Thursday 5 October 2017

Pollini/Staatskapelle Berlin/Barenboim - Widmann, Schumann, and Debussy, 4 October 2017

Staatsoper Unter den Linden

Widmann: Zweites Labyrinth
Schumann: Piano Concerto in A minor, op.54
Debussy: Images

Maurizio Pollini (piano)
Staatskapelle Berlin
Daniel Barenboim (conductor)

View from my seat

Following the mixed fortunes of the opening night’s Scenes from Goethe’s Faust, the second night at the reopened Staatsoper Unter den Linden showed, in addition to unalloyed musical excellence, that the theatre can work once again, indeed better than ever, as a fine concert venue too. Daniel Barenboim has been conducting quite a bit of Jörg Widmann’s music recently, not least at the newly opened Pierre Boulez Saal, at which Widmann himself has appeared regularly too. This concert opened with his 2006 Zweites Labyrinth, premiered by the SWR SO Baden-Baden and Freiburg (since, unforgivably, merged) under Hans Zender. It followed his Labyrinth for forty-eight strings from the previous year, albeit with very different forces: five instrumental groups, namely (1) two pianos, two harps, Hungarian and Ukrainian cimbaloms, zither, and guitárron; (2) bass clarinet, two contrabass clarinets, two bassoons, and two contrabassons; (3) eight horns; (4) four piccolos; (5) fourteen first violins and twelve second violins. It would be a spatial challenge for the most modern of halls – say, the Boulezian salle modulable around the corner. What struck me most clearly, as well as the excellence of the performance, was, in a tribute to the Staatsoper’s acoustic, how clearly and meaningfully the work sounded, without any unusual spatial arrangement. All instruments were simply on the stage, as one would have expected expect.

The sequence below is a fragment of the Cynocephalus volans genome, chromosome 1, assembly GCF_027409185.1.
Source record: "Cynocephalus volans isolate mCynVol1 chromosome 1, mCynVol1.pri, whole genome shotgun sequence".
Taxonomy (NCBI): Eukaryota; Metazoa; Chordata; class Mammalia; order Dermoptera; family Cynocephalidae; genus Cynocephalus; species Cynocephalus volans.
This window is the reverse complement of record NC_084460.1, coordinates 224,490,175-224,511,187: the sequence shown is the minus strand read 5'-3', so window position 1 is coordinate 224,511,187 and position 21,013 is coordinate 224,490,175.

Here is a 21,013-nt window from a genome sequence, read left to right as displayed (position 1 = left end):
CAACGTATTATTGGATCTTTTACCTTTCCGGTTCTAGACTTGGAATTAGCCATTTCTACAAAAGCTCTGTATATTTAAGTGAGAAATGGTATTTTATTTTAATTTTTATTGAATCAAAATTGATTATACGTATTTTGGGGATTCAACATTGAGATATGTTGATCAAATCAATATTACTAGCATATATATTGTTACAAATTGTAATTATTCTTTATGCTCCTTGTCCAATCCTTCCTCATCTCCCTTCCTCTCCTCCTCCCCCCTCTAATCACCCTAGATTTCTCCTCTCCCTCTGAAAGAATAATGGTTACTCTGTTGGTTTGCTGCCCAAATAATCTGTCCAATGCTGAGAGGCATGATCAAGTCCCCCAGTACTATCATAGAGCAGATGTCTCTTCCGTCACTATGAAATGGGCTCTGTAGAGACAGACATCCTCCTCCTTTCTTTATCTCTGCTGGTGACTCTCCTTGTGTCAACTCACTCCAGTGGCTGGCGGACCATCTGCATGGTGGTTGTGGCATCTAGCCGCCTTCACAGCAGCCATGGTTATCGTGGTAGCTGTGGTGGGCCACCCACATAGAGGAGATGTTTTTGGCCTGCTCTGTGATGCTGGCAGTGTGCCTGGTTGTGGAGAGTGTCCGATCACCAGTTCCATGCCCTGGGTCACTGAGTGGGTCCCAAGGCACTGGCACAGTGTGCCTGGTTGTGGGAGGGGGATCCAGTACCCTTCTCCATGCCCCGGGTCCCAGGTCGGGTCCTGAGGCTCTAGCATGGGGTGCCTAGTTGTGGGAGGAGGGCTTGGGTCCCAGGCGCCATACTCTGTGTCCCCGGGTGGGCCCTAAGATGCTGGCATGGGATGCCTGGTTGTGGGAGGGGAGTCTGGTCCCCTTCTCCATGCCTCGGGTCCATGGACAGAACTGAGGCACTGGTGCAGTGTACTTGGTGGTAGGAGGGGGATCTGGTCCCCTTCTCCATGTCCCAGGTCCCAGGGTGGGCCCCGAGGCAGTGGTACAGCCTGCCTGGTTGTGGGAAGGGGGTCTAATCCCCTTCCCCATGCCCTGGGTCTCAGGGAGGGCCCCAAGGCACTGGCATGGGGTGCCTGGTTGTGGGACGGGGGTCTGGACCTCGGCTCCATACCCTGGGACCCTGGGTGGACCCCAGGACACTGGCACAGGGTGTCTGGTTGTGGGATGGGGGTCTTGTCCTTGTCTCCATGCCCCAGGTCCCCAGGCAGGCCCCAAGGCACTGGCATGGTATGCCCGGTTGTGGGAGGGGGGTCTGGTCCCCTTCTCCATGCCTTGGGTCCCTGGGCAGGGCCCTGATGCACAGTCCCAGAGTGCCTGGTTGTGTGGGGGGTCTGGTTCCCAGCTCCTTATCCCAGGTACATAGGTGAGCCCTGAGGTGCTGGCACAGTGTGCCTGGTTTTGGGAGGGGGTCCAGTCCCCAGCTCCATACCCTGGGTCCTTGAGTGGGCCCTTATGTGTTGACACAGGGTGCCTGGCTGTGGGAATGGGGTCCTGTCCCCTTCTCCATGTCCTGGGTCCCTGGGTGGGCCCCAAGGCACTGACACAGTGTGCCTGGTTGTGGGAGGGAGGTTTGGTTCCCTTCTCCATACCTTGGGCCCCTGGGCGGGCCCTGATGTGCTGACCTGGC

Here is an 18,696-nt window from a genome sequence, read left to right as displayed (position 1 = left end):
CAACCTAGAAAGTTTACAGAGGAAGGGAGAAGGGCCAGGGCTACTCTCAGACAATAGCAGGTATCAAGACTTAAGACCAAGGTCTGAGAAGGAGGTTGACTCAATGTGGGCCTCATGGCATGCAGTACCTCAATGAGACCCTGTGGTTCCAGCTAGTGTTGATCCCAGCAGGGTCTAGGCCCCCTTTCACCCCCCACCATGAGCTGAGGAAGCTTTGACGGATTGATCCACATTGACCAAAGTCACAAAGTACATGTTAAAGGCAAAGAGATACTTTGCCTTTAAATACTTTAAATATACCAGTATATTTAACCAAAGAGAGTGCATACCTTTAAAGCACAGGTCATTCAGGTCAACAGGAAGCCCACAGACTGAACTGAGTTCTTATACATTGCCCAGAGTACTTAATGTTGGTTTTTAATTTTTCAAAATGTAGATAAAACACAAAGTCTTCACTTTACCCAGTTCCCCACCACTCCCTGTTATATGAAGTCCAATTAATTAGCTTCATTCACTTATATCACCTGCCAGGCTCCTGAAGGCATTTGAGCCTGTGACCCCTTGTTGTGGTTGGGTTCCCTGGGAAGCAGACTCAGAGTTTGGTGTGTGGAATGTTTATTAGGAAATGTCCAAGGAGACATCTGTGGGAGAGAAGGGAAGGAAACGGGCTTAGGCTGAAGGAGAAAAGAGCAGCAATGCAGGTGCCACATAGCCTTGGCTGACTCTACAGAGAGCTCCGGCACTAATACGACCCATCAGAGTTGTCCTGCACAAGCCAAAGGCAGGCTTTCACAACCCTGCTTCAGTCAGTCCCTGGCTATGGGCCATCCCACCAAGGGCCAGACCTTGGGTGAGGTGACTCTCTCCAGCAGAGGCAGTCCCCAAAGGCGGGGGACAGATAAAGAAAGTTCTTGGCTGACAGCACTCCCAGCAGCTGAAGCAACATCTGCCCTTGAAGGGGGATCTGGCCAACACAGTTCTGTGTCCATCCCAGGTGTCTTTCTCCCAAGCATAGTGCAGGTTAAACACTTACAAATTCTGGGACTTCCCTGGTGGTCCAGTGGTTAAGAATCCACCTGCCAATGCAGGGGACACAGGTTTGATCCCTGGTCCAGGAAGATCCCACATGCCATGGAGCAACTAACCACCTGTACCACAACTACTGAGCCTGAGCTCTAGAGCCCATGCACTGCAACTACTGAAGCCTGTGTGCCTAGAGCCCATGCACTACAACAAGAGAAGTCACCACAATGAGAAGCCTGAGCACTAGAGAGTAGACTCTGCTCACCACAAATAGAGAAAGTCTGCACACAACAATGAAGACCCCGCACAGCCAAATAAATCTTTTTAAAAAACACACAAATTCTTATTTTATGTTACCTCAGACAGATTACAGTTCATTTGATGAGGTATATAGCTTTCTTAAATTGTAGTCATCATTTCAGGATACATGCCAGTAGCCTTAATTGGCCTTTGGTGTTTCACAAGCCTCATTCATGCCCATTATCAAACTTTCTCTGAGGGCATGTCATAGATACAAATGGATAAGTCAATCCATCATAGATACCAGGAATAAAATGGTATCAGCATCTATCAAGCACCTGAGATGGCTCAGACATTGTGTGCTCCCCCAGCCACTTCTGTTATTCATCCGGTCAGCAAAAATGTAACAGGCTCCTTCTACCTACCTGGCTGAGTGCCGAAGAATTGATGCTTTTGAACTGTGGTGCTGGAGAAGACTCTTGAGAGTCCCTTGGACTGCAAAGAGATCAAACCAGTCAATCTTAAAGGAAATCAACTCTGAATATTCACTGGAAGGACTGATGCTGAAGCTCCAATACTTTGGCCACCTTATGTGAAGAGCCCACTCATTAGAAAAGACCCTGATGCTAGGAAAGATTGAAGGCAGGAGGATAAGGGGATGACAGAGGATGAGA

The performance – and work – opened forbiddingly. Forbidding, that is, in dramatic terms, rather than denoting anything especially ‘difficult’. The harsh strength – walls of the labyrinth? – of the opening gave way to aural ricocheting across the various instrumental groups, as if the orchestra were a giant keyboard, across which giant, timbrally transforming glissandi were played. (In programming retrospect, Debussy seemed to have been echoed.) The skill with which such quicksilver threads were sewn in performance proved mesmerising in itself. What a joy it was to hear the Staatskapelle Berlin in such music, not least as different instruments seemed almost to transform before our ears into each other, Widmann and the players displaying equal mastery of extended techniques. Barenboim and his musicians brought a keen sense of drama, almost of wordless opera to proceedings: not at all inappropriate for Widmann in general, nor for a concert in the Lindenoper.

Maurizio Pollini joined the orchestra for Schumann’s Piano Concerto, picking up the thread, as it were, from the previous evening. Seated where I was, in the third row of the stalls, just slightly to the left of the centre, I could hardly have had a better view of the pianist. The combination of acoustic – clear and warm – and visual proximity meant, if this makes any sense, that I could hear precisely what I saw, and vice versa. Music so well known to many in the audience, still more so to Pollini, seemed to be recomposed on the spot, before my eyes and ears, an equal or at least appropriate weight accorded to the horizontal and vertical, as if leading to Brahms or indeed to Schoenberg. Perhaps it is no coincidence that Pollini recorded the Schumann and Schoenberg concertos together with Claudio Abbado. The richness of string tone was truly a wonder in itself, especially when experienced with such physicality. Moreover, both Barenboim and Pollini brought a command of line to all three movements such as to hold absolute attention throughout. There was chamber music intimacy too, married to an undeniable sense of playing upon oscillation between tonic minor and major, which put me in mind of Schumann’s Fantasiestücke, op.73, only writ large(r). Schumann’s Beethovenian inheritance seemed especially apparent in the first movement: not just its scale, but its character too. The integrity, humanistic as much as ‘merely’ musical, of the cadenza spoke volumes: once again, Schoenberg beckoned.